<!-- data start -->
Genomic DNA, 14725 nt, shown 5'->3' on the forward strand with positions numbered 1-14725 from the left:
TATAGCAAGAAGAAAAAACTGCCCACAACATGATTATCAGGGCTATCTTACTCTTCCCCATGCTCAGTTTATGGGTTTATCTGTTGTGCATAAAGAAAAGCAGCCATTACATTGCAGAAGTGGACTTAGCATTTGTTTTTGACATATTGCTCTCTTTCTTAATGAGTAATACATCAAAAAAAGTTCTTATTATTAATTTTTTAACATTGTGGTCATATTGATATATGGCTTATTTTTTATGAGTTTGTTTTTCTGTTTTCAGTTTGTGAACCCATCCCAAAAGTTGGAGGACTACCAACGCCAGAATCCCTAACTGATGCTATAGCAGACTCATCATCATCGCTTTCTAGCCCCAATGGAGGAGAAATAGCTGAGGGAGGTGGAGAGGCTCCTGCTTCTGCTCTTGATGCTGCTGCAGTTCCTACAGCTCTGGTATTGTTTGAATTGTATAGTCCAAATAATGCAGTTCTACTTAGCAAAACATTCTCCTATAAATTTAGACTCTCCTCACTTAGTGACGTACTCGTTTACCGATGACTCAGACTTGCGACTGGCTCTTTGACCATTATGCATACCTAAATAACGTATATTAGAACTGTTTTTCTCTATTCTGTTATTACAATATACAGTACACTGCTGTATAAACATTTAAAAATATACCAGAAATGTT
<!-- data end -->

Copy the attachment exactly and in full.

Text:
Genomic DNA, 14725 nt, shown 5'->3' on the forward strand with positions numbered 1-14725 from the left:
TATAGCAAGAAGAAAAAACTGCCCACAACATGATTATCAGGGCTATCTTACTCTTCCCCATGCTCAGTTTATGGGTTTATCTGTTGTGCATAAAGAAAAGCAGCCATTACATTGCAGAAGTGGACTTAGCATTTGTTTTTGACATATTGCTCTCTTTCTTAATGAGTAATACATCAAAAAAAGTTCTTATTATTAATTTTTTAACATTGTGGTCATATTGATATATGGCTTATTTTTTATGAGTTTGTTTTTCTGTTTTCAGTTTGTGAACCCATCCCAAAAGTTGGAGGACTACCAACGCCAGAATCCCTAACTGATGCTATAGCAGACTCATCATCATCGCTTTCTAGCCCCAATGGAGGAGAAATAGCTGAGGGAGGTGGAGAGGCTCCTGCTTCTGCTCTTGATGCTGCTGCAGTTCCTACAGCTCTGGTATTGTTTGAATTGTATAGTCCAAATAATGCAGTTCTACTTAGCAAAACATTCTCCTATAAATTTAGACTCTCCTCACTTAGTGACGTACTCGTTTACCGATGACTCAGACTTGCGACTGGCTCTTTGACCATTATGCATACCTAAATAACGTATATTAGAACTGTTTTTCTCTATTCTGTTATTACAATATACAGTACACTGCTGTATAAACATTTAAAAATATACCAGAAATGTT